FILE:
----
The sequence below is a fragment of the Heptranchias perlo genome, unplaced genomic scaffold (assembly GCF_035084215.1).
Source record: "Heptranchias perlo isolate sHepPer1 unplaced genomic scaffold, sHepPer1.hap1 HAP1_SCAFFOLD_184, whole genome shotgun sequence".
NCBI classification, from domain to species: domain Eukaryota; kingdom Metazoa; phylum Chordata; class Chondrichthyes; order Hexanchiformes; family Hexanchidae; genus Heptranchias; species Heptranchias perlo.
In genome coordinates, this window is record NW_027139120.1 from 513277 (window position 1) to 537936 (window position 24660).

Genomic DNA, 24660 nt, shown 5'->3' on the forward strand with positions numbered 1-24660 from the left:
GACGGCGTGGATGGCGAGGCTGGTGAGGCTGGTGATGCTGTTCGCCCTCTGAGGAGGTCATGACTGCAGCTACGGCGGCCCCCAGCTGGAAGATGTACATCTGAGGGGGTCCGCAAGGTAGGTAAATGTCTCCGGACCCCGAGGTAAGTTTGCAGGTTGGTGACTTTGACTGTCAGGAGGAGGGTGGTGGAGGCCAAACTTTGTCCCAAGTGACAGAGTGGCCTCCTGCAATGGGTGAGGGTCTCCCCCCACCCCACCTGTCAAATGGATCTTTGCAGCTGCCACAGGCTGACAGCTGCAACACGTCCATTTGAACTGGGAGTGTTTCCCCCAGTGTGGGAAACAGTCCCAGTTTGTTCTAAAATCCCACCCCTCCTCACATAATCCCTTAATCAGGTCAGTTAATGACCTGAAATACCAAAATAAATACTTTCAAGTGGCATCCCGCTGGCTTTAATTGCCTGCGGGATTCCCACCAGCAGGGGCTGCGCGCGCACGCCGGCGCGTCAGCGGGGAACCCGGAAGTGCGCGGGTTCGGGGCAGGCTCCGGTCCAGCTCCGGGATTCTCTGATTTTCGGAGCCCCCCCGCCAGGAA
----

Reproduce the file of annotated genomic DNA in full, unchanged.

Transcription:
The sequence below is a fragment of the Heptranchias perlo genome, unplaced genomic scaffold (assembly GCF_035084215.1).
Source record: "Heptranchias perlo isolate sHepPer1 unplaced genomic scaffold, sHepPer1.hap1 HAP1_SCAFFOLD_184, whole genome shotgun sequence".
NCBI classification, from domain to species: domain Eukaryota; kingdom Metazoa; phylum Chordata; class Chondrichthyes; order Hexanchiformes; family Hexanchidae; genus Heptranchias; species Heptranchias perlo.
In genome coordinates, this window is record NW_027139120.1 from 513277 (window position 1) to 537936 (window position 24660).

Genomic DNA, 24660 nt, shown 5'->3' on the forward strand with positions numbered 1-24660 from the left:
GACGGCGTGGATGGCGAGGCTGGTGAGGCTGGTGATGCTGTTCGCCCTCTGAGGAGGTCATGACTGCAGCTACGGCGGCCCCCAGCTGGAAGATGTACATCTGAGGGGGTCCGCAAGGTAGGTAAATGTCTCCGGACCCCGAGGTAAGTTTGCAGGTTGGTGACTTTGACTGTCAGGAGGAGGGTGGTGGAGGCCAAACTTTGTCCCAAGTGACAGAGTGGCCTCCTGCAATGGGTGAGGGTCTCCCCCCACCCCACCTGTCAAATGGATCTTTGCAGCTGCCACAGGCTGACAGCTGCAACACGTCCATTTGAACTGGGAGTGTTTCCCCCAGTGTGGGAAACAGTCCCAGTTTGTTCTAAAATCCCACCCCTCCTCACATAATCCCTTAATCAGGTCAGTTAATGACCTGAAATACCAAAATAAATACTTTCAAGTGGCATCCCGCTGGCTTTAATTGCCTGCGGGATTCCCACCAGCAGGGGCTGCGCGCGCACGCCGGCGCGTCAGCGGGGAACCCGGAAGTGCGCGGGTTCGGGGCAGGCTCCGGTCCAGCTCCGGGATTCTCTGATTTTCGGAGCCCCCCCGCCAGGAA